On Sunday, the Editorial Board held an hour-long interview with President Price. Over the last two days, we have utilized his responses as a lens to examine certain topics pertinent to the University: and Today, we end this series by turning our discussion to analyzing Price’s future vision for Duke.
We started the conversation on the future of Duke by asking President Price about his environmental vision for the University. Broadly speaking, Price emphasized that he would “like to see us be a leader that propagates environmentally responsible behavior in our own community and around the state of North Carolina.” Emphasizing the University’s pledge to become Price expressed a commitment to reducing Duke’s ecological impact, but nonetheless noted that it will be difficult to accomplish. Additionally, the conversation included a brief mention of the controversial which has recently been delayed due to environmental concerns. Another plank of his vision for reducing Duke’s environmental impact includes a desire for increased bicycle usage or other non-motorized forms of transportation on campus and in Durham—a suggestion that is likely a carryover from his many years spent in Philadelphia.
President Price also spoke potently about the future of the University when he addressed the role of technology in education, particularly in regards to online courses. He optimistically noted, “I think Duke is well positioned to a leader in these areas [related to online learning].” Having played an important role in implementing he feels actively that online courses have the ability to fundamentally impact the way faculty members can teach at Duke. Price strongly emphasized a need to think about technology and the ways it can open access to modules that support our teaching. That being said, he expressed skepticism that online courses or open course-ware would ever be able to completely replace the current university model. He ultimately envisions this technology as a way of augmenting knowledge transfers within the University structure, but not as a wholesale replacement for the campus community.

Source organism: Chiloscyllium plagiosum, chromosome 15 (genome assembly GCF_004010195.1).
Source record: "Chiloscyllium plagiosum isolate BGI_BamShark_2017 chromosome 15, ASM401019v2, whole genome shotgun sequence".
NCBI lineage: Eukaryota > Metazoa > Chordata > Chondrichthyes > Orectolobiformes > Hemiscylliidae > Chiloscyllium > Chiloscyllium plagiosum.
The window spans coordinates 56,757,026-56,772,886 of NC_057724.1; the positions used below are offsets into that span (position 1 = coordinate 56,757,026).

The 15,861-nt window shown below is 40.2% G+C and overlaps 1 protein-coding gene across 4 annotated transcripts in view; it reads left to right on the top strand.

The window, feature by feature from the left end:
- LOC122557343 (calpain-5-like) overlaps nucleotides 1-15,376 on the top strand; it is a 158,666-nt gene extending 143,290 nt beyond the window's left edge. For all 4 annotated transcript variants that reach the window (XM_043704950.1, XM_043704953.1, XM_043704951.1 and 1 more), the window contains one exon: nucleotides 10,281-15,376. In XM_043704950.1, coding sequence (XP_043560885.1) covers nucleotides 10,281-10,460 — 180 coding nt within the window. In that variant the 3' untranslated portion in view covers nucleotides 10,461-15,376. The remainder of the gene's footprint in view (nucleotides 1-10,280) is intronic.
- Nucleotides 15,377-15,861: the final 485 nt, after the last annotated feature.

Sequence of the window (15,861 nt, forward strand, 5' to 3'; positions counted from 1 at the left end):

In defining his long-term academic vision for Duke, President Price spoke fondly of the academic guilds of the past and how he values the diverse, close communities of scholars that they once created. Echoing this traditional intellectual structure, Price explained that “I’d like to think that when a student graduates from Duke, they’re not graduating from Duke, they’re graduating into the school of Duke alumni.” While he noted his appreciation for the social aspects of post-graduation events and class reunions, Price also explained that he desires more alumni development in terms academic and professional engagement. Through the development of this new Duke community—in his words “a continuously developing, growing human development cooperative”—Price hopes to redefine the role of the University among students and alumni alike moving into the 21st century.
All in all, President Price expressed a great sense of enthusiasm in his work, which many Board members felt was akin to seeing a first-year student come alive at Duke with fresh, optimistic eyes. When explaining what main role he sees himself as occupying at Duke, President Price spoke of himself primarily as being someone to help channel the University’s collective ambitions. We wish him well as he completes the first year of what is to be a noteworthy tenure, and look forward to seeing what progress Duke can accomplish under his continued leadership.
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